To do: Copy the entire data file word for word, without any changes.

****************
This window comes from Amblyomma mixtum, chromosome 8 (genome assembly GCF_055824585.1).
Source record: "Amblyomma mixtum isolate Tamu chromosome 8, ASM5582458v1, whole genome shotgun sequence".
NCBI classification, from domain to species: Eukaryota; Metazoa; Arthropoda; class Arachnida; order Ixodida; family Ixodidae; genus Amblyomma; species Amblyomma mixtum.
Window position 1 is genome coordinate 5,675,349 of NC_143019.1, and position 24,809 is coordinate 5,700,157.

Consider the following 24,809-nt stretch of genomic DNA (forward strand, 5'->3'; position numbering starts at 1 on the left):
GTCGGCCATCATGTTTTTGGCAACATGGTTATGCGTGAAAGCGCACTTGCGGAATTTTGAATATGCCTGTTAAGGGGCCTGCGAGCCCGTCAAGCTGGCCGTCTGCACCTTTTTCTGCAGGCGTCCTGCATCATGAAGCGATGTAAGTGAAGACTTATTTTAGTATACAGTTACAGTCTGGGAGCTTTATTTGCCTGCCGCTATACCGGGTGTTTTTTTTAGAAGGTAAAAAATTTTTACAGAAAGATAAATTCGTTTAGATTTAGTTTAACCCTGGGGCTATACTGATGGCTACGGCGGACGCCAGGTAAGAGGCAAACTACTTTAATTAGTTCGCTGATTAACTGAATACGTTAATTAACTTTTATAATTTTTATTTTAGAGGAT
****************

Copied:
This window comes from Amblyomma mixtum, chromosome 8 (genome assembly GCF_055824585.1).
Source record: "Amblyomma mixtum isolate Tamu chromosome 8, ASM5582458v1, whole genome shotgun sequence".
NCBI classification, from domain to species: Eukaryota; Metazoa; Arthropoda; class Arachnida; order Ixodida; family Ixodidae; genus Amblyomma; species Amblyomma mixtum.
Window position 1 is genome coordinate 5,675,349 of NC_143019.1, and position 24,809 is coordinate 5,700,157.

Consider the following 24,809-nt stretch of genomic DNA (forward strand, 5'->3'; position numbering starts at 1 on the left):
GTCGGCCATCATGTTTTTGGCAACATGGTTATGCGTGAAAGCGCACTTGCGGAATTTTGAATATGCCTGTTAAGGGGCCTGCGAGCCCGTCAAGCTGGCCGTCTGCACCTTTTTCTGCAGGCGTCCTGCATCATGAAGCGATGTAAGTGAAGACTTATTTTAGTATACAGTTACAGTCTGGGAGCTTTATTTGCCTGCCGCTATACCGGGTGTTTTTTTTAGAAGGTAAAAAATTTTTACAGAAAGATAAATTCGTTTAGATTTAGTTTAACCCTGGGGCTATACTGATGGCTACGGCGGACGCCAGGTAAGAGGCAAACTACTTTAATTAGTTCGCTGATTAACTGAATACGTTAATTAACTTTTATAATTTTTATTTTAGAGGAT